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“Larger Participants” in the Auto Finance Market
By Michael A. Benoit

Who are they? That’s the $64,000 question (or more, if you want to take into account the actual compliance costs associated with another layer of regulatory examination). The Consumer Financial Protection Bureau has started down the road of answering the question with its recent release of a Notice and Request for Comment seeking public input on a key element of the agency’s non-bank supervision program — the Dodd-Frank Act’s statutory requirement that the CFPB define by rule “larger participants” in certain consumer financial markets.

The Dodd-Frank Act charged the CFPB with ensuring that both banks and non-banks comply with federal consumer financial laws. The Dodd-Frank Act authorizes the CFPB to examine all sizes of non-bank mortgage companies, payday lenders, and private education lenders. However, it is limited in its ability to formally supervise other non-bank providers in other markets, i.e., it may only exert its supervisory authority over the “larger participants” in those markets. But before it can do that, it must first define by rule who is “a larger participant of a market for other consumer financial products or services.” The CFPB must issue an initial “larger participant” rule no later than July 21, 2012, one year after the designated transfer date.

In its Notice and Request for Comment, the CFPB identified six markets for potential inclusion in an initial rule: debt collection; consumer reporting; consumer credit and related activities; money transmitting, check cashing, and related activities; prepaid cards; and debt relief services. The larger participant rule will not impose substantive consumer protection requirements; rather, it will enable the CFPB to begin a formalized supervision program for larger participants in certain markets.

The general issues for which the CFPB seeks input include:

  • The criteria it should use to measure a market participant;
  • Where it should set the thresholds for inclusion as a larger participant;
  • Whether it should adopt a single test to define larger participants in all markets (measure the same criteria and use the same thresholds) or instead use tests tailored for specific markets;
  • Identifying any data available to be used for these purposes;
  • The time period it should use to measure the size of a market participant;
  • How long a participant should remain subject to supervision after initially meeting the larger participant threshold, even if subsequently falling below the threshold; and
  • What consumer financial markets to include in the initial rule.

Public comments were due on August 15, 2011, and they hopefully will assist the CFPB in developing a proposed initial rule defining larger participants.

There is much in the Notice for auto finance providers to think about, not the least of which is how the CFPB should define the covered market in the first instance. Lumping auto finance into a broader “consumer credit” market strikes me as both unfair and unworkable. It is simply not the same as other retail finance, e.g., furniture, jewelry, electronics, small consumer loans, etc., and even the financial markets make distinctions by asset and product classifications. A thoughtful and reasoned approach is required in order to treat the many varieties of consumer credit providers fairly and consistently. Therefore, before the CFPB can define who the larger participants are, it must first define the markets in a manner that treats like companies alike and all companies fairly.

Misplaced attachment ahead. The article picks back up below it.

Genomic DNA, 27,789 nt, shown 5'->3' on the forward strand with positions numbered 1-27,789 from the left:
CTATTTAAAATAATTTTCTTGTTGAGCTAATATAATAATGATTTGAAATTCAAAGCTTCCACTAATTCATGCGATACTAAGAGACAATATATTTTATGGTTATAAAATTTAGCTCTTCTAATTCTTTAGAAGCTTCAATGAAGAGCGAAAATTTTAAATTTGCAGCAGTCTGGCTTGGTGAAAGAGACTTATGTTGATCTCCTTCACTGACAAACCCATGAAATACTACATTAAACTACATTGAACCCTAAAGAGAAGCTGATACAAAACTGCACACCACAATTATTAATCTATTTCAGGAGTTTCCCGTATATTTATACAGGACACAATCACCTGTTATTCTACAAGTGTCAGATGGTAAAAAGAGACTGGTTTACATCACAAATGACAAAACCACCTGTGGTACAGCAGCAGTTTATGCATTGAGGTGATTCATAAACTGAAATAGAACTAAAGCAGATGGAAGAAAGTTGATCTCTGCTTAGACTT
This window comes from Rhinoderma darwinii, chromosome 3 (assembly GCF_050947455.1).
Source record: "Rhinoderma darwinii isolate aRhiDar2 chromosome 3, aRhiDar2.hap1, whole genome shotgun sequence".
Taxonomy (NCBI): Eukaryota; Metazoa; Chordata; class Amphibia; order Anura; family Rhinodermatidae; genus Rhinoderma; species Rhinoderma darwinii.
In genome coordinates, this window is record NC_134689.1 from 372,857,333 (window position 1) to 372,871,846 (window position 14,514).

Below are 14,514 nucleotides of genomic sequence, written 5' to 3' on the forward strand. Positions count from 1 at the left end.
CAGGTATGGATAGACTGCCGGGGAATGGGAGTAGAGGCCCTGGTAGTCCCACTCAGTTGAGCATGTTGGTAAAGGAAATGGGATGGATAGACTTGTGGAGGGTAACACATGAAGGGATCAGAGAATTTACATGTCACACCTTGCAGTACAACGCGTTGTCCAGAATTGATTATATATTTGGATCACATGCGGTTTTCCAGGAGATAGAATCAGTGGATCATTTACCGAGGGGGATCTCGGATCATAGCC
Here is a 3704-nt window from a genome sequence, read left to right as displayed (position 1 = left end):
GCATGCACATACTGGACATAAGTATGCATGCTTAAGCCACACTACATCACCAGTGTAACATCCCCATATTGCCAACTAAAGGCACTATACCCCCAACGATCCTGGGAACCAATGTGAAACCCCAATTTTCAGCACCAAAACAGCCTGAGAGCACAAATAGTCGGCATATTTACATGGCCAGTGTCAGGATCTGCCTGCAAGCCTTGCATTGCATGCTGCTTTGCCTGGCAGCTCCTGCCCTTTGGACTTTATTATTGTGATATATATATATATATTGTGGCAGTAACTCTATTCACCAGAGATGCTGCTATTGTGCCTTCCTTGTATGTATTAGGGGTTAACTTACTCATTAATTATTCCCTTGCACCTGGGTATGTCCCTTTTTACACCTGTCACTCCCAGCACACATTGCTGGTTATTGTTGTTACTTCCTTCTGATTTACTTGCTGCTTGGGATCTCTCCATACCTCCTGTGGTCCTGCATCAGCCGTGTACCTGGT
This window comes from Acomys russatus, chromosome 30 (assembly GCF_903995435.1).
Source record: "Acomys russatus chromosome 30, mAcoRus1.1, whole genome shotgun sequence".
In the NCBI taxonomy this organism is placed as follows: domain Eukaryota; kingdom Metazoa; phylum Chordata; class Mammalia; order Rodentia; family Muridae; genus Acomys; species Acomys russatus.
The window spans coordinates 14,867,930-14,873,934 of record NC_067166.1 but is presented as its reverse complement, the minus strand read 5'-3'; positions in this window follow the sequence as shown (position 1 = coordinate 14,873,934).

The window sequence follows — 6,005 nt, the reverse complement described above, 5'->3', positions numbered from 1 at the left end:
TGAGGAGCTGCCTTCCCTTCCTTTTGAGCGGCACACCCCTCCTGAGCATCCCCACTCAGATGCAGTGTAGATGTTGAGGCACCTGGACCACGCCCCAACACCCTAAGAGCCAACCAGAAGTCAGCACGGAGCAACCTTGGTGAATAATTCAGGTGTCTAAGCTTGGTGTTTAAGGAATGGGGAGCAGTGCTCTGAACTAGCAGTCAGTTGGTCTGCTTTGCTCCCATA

Once the market is defined (and let’s just assume that the CFPB will treat indirect auto finance as a distinct market), the CFPB will have to determine how to identify the larger participants. In doing so, it must define what a larger participant is – by limiting its authority in this area, Congress has clearly expressed its intent that the CFPB not treat everyone as a larger participant.

There are a number of ways to get to a dividing line, be it through annual number of transactions, annual revenues, average outstanding balances, etc. Alternatively, the standard can be determined by looking at auto finance company metrics in a relative manner, i.e., relative to each other. Whatever the metric and standard are, they cannot be arbitrary and capricious. For the CFPB to retain credibility in this process, it will have to come up with a measuring system that by definition and operation excludes the smaller participants from its formal supervisory reach.

That doesn’t mean to say that smaller participants are off the hook. The Dodd-Frank Act gives the CFPB the authority to supervise smaller individual companies to the extent it determines that the company is engaged in behavior risky to consumers. That’s a healthy way to back up state regulators who already supervise these companies, and, in my view, the better way to accomplish the goals of Dodd-Frank.

Michael A. Benoit is a partner in the Washington, D.C., office of Hudson Cook LLP. He can be reached at 202-327-9705 or by email at mbenoit@hudco.com.

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